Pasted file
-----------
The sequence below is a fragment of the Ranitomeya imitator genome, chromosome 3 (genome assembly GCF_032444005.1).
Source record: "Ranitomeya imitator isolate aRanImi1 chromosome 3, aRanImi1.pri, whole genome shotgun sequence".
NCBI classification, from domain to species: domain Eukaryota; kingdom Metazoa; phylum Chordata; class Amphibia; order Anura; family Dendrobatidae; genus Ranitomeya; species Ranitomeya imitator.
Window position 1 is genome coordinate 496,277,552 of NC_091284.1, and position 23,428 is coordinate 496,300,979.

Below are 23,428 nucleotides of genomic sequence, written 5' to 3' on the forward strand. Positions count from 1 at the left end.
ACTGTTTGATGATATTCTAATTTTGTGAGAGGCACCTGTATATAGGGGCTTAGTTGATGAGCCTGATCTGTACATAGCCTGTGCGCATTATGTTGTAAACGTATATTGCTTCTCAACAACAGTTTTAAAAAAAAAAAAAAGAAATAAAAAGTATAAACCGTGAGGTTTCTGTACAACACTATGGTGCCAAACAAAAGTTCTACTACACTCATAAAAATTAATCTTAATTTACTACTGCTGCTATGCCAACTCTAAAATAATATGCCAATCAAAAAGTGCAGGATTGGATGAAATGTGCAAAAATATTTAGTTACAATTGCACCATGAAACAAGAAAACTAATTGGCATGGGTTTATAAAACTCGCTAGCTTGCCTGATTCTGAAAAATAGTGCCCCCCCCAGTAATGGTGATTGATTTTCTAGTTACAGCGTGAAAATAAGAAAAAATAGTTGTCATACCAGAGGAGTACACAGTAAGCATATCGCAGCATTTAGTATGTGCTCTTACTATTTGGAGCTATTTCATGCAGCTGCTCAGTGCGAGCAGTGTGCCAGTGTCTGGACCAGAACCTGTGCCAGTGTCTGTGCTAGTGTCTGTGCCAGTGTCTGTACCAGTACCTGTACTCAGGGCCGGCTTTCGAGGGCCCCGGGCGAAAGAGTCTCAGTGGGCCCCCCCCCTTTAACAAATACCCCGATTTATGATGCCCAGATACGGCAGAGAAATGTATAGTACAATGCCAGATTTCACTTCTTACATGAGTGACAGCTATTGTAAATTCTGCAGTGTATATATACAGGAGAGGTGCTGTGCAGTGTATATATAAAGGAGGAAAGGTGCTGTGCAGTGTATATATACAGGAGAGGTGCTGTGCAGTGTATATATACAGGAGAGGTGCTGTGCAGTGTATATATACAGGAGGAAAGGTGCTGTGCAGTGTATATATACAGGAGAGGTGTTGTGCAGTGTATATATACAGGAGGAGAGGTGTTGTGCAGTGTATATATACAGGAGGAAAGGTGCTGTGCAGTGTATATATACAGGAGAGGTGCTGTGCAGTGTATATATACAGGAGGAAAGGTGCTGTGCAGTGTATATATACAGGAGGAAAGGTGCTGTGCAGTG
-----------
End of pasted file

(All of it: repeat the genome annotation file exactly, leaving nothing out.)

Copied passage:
The sequence below is a fragment of the Ranitomeya imitator genome, chromosome 3 (genome assembly GCF_032444005.1).
Source record: "Ranitomeya imitator isolate aRanImi1 chromosome 3, aRanImi1.pri, whole genome shotgun sequence".
NCBI classification, from domain to species: domain Eukaryota; kingdom Metazoa; phylum Chordata; class Amphibia; order Anura; family Dendrobatidae; genus Ranitomeya; species Ranitomeya imitator.
Window position 1 is genome coordinate 496,277,552 of NC_091284.1, and position 23,428 is coordinate 496,300,979.

Below are 23,428 nucleotides of genomic sequence, written 5' to 3' on the forward strand. Positions count from 1 at the left end.
ACTGTTTGATGATATTCTAATTTTGTGAGAGGCACCTGTATATAGGGGCTTAGTTGATGAGCCTGATCTGTACATAGCCTGTGCGCATTATGTTGTAAACGTATATTGCTTCTCAACAACAGTTTTAAAAAAAAAAAAAAGAAATAAAAAGTATAAACCGTGAGGTTTCTGTACAACACTATGGTGCCAAACAAAAGTTCTACTACACTCATAAAAATTAATCTTAATTTACTACTGCTGCTATGCCAACTCTAAAATAATATGCCAATCAAAAAGTGCAGGATTGGATGAAATGTGCAAAAATATTTAGTTACAATTGCACCATGAAACAAGAAAACTAATTGGCATGGGTTTATAAAACTCGCTAGCTTGCCTGATTCTGAAAAATAGTGCCCCCCCCAGTAATGGTGATTGATTTTCTAGTTACAGCGTGAAAATAAGAAAAAATAGTTGTCATACCAGAGGAGTACACAGTAAGCATATCGCAGCATTTAGTATGTGCTCTTACTATTTGGAGCTATTTCATGCAGCTGCTCAGTGCGAGCAGTGTGCCAGTGTCTGGACCAGAACCTGTGCCAGTGTCTGTGCTAGTGTCTGTGCCAGTGTCTGTACCAGTACCTGTACTCAGGGCCGGCTTTCGAGGGCCCCGGGCGAAAGAGTCTCAGTGGGCCCCCCCCCTTTAACAAATACCCCGATTTATGATGCCCAGATACGGCAGAGAAATGTATAGTACAATGCCAGATTTCACTTCTTACATGAGTGACAGCTATTGTAAATTCTGCAGTGTATATATACAGGAGAGGTGCTGTGCAGTGTATATATAAAGGAGGAAAGGTGCTGTGCAGTGTATATATACAGGAGAGGTGCTGTGCAGTGTATATATACAGGAGAGGTGCTGTGCAGTGTATATATACAGGAGGAAAGGTGCTGTGCAGTGTATATATACAGGAGAGGTGTTGTGCAGTGTATATATACAGGAGGAGAGGTGTTGTGCAGTGTATATATACAGGAGGAAAGGTGCTGTGCAGTGTATATATACAGGAGAGGTGCTGTGCAGTGTATATATACAGGAGGAAAGGTGCTGTGCAGTGTATATATACAGGAGGAAAGGTGCTGTGCAGTG